Further, she has violated Rule 1.1 (failure to provide competent representation);  Rule 1.4(a) (failure to keep clients reasonably informed about the status of matters and comply with reasonable requests for information);  Rule 1.2(a) (failure to consult with clients as to the means by which the client's decisions concerning objectives of representation were to be pursued);  Rule 1.3 (failure to act with reasonable diligence and promptness in representing a client);  Rule 1.15 (failure to deliver promptly to a client funds or documents which the client was entitled to receive and failure to provide an accounting);  Rule 1.16(a) (failure to withdraw from representation of a client if representation would result in a violation of the Rules of Professional Conduct);  Rule 1.16(d) (failure upon termination of representation to take steps to the extent reasonably practicable to protect the client's interest);  Rule 5.3 (failure to properly supervise a non-lawyer assistant);  Rule 5.5 (allowing a non-lawyer assistant to perform an activity that constituted the unauthorized practice of law);  Rule 8.4(d) (engaging in conduct involving dishonesty, fraud, deceit or misrepresentation);  and Rule 8.4(e) (engaging in conduct prejudicial to the administration of justice) of Rule 407, SCACR.

In mitigation, these incidents of misconduct occurred during the time that respondent was regularly traveling to Texas to care for her ailing parents.   Respondent's father died in July 1995 and her mother's health began to fail.   Respondent's mother was diagnosed with cancer in December 1996 and died in January 1997.   Because of these burdens, respondent became distracted and failed to properly oversee her law practice.   After her mother's death, respondent closed her practice in South Carolina and moved to Texas.

 This Court has the sole authority to discipline attorneys and to decide the appropriate sanction.  Matter of Wofford, 330 S.C. 522, 500 S.E.2d 486 (1998).   In choosing the appropriate sanction, the Court may consider circumstances in mitigation.  Matter of Marshall, 331 S.C. 514, 498 S.E.2d 869 (1998);  Matter of Brown, 286 S.C. 454, 334 S.E.2d 281 (1985).

This Court has imposed a wide range of sanctions in cases involving such misconduct as neglect of legal matters, failure to return client's property, failure to communicate with clients, failure to protect clients' interests when terminating representation, and failure to cooperate with the Commission.   Public reprimands have been imposed in the following:  Matter of Mayer, 325 S.C. 1, 478 S.E.2d 286 (1996);  Matter of Davis, 321 S.C. 281, 468 S.E.2d 301 (1996);  Matter of Larkin, 320 S.C. 512, 466 S.E.2d 355 (1996);  Matter of Lynch, 318 S.C. 366, 458 S.E.2d 39 (1995);  Matter of Ledford, 317 S.C. 177, 452 S.E.2d 605 (1994);  Matter of Warder, 316 S.C. 249, 449 S.E.2d 489 (1994);  Matter of Woodruff, 313 S.C. 378, 438 S.E.2d 227 (1993);  Matter of Howard, 303 S.C. 278, 400 S.E.2d 138 (1991);  Matter of Alexander, 301 S.C. 212, 391 S.E.2d 254 (1990);  and Matter of Nida, 297 S.C. 541, 377 S.E.2d 580 (1989).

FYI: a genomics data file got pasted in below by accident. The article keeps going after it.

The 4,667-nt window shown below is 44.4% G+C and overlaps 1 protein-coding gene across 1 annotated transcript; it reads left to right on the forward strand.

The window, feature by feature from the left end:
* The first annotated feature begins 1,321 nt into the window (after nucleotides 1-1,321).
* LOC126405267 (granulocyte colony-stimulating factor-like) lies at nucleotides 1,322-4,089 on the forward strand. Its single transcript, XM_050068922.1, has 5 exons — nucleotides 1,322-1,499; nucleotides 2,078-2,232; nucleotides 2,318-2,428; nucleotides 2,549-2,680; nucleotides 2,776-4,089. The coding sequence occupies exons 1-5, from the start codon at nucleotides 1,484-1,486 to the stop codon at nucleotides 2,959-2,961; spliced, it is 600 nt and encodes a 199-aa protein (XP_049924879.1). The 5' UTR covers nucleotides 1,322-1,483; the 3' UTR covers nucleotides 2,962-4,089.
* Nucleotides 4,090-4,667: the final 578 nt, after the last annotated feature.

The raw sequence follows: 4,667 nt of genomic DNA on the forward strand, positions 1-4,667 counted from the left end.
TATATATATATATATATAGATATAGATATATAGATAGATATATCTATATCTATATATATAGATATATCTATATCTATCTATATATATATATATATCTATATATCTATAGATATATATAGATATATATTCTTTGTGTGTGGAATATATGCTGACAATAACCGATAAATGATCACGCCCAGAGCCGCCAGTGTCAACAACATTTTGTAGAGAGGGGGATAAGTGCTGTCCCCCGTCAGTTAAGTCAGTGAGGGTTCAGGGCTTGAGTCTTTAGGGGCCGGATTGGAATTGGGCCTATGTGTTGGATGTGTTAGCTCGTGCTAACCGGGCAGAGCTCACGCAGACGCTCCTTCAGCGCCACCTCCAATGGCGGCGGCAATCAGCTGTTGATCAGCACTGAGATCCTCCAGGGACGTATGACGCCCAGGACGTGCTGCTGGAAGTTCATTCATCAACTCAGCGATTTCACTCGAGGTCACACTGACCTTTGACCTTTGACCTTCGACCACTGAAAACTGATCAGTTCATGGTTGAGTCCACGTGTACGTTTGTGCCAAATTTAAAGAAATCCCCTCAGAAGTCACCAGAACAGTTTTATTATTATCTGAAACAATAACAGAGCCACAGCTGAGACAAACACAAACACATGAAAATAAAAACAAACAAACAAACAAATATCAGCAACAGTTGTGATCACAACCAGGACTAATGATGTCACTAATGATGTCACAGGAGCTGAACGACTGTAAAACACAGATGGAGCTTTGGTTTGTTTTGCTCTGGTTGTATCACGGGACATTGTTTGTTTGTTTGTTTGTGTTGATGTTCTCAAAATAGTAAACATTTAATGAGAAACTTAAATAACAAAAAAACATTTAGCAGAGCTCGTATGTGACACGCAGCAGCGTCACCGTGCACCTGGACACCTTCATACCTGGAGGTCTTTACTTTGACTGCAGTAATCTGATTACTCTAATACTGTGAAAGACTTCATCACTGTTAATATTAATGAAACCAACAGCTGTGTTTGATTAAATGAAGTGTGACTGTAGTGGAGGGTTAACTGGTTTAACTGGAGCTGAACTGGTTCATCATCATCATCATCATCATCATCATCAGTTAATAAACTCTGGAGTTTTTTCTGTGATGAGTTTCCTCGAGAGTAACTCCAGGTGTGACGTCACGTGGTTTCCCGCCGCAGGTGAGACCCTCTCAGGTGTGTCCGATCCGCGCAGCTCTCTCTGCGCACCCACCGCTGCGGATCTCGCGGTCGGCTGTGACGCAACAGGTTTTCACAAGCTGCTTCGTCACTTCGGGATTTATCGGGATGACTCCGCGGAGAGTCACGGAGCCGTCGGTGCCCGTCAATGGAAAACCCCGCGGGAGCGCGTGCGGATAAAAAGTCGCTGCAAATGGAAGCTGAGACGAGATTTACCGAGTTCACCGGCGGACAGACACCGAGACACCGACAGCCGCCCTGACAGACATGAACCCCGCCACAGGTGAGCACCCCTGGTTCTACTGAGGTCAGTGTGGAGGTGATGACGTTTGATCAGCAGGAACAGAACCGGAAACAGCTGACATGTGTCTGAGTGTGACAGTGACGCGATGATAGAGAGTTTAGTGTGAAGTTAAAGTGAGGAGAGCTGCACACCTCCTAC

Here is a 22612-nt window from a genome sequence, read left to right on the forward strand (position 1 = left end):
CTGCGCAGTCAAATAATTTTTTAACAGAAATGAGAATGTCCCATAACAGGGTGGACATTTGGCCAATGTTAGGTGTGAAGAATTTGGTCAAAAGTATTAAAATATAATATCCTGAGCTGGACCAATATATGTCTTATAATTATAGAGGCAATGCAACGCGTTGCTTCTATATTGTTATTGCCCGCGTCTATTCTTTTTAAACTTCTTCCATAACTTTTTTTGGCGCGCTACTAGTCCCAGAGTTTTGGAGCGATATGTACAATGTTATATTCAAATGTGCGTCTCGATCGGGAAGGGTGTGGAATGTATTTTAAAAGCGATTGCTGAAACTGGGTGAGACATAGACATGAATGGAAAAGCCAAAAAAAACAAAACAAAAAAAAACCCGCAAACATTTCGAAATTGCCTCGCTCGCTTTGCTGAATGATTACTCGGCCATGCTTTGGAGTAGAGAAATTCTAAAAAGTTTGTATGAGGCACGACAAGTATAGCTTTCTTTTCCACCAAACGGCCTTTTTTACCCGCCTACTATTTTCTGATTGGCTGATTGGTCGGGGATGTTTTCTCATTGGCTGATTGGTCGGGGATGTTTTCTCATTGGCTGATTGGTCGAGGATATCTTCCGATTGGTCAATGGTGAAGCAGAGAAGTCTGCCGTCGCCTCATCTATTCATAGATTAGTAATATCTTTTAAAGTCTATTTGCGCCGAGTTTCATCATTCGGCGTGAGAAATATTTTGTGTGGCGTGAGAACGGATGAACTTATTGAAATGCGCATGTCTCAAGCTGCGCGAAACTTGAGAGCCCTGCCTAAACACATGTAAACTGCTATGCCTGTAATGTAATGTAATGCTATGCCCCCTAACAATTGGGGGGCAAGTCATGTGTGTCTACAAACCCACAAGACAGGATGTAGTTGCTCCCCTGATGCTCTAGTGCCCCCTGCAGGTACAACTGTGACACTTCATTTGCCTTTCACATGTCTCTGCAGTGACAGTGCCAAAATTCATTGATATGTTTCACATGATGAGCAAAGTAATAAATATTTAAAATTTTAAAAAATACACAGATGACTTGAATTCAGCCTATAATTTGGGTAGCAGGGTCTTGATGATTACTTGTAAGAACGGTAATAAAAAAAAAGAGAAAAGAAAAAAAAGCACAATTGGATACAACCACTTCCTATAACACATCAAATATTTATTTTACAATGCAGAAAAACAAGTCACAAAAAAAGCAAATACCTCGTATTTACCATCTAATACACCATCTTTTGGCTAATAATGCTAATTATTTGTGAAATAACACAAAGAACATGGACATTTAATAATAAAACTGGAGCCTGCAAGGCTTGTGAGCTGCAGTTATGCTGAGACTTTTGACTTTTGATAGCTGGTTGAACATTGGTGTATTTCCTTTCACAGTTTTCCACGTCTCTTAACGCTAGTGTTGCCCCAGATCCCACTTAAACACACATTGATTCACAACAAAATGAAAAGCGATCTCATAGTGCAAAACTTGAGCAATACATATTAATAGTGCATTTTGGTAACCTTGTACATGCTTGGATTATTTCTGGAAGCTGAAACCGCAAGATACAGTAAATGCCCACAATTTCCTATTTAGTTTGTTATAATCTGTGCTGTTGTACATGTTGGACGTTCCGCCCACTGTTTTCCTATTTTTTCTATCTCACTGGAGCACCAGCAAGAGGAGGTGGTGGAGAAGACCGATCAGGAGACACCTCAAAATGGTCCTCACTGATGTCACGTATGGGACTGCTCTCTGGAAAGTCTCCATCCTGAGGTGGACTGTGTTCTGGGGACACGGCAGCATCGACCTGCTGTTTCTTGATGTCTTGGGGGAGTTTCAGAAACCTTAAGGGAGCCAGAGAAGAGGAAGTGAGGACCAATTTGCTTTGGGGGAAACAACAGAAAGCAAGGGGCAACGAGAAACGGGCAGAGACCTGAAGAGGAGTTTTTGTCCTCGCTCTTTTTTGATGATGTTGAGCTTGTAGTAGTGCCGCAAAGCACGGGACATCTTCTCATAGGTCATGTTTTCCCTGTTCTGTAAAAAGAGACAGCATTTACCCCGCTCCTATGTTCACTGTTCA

Definite suspensions have been imposed in the following cases:  Matter of Holler, 329 S.C. 395, 496 S.E.2d 627 (1998) (30 day suspension and placed on disability inactive status where attorney admitted nearly all the allegations against him and offered significant evidence in mitigation);  Matter of Moore, 329 S.C. 294, 494 S.E.2d 804 (1997) (two year suspension);  Matter of Shibley, 320 S.C. 362, 465 S.E.2d 356 (1995) (60 day suspension);  Matter of Tootle, 319 S.C. 392, 461 S.E.2d 824 (1995) (4 month suspension);  Matter of Chastain, 316 S.C. 438, 450 S.E.2d 578 (1994) (2 year suspension);  Matter of Ballard, 312 S.C. 227, 439 S.E.2d 846 (1994) (1 year suspension);  Matter of Nida, 315 S.C. 132, 432 S.E.2d 462 (1993) (9 month suspension);  Matter of Acker, 308 S.C. 338, 417 S.E.2d 862 (1992) (6 month suspension);  Matter of Palmer, 298 S.C. 324, 380 S.E.2d 813 (1989) (1 year suspension).

In this case, we find the appropriate sanction for respondent's misconduct is a definite suspension from the practice of law for eighteen months.   In addition, prior to reinstatement respondent shall refund any unearned fees as determined by a Fee Dispute Resolution Committee.3  Respondent shall file, within fifteen (15) days of this opinion, an affidavit with the clerk of this Court stating she has complied with Rule 30 of Rule 413, SCACR.



1.   Respondent was suspended on May 15, 1997 for failure to comply with CLE requirements.   On January 7, 1998, this Court placed respondent on interim suspension.

2.   One member recommended a 12-month suspension of respondent.

3.   Because she failed to appear for oral argument before this Court, respondent is deemed to have agreed to the sanction imposed.   Rule 24(b), RLDE.


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IN RE: Ginger P. MATSON (1998)

Docket No: No. 24862.

Decided: November 30, 1998

Court: Supreme Court of South Carolina.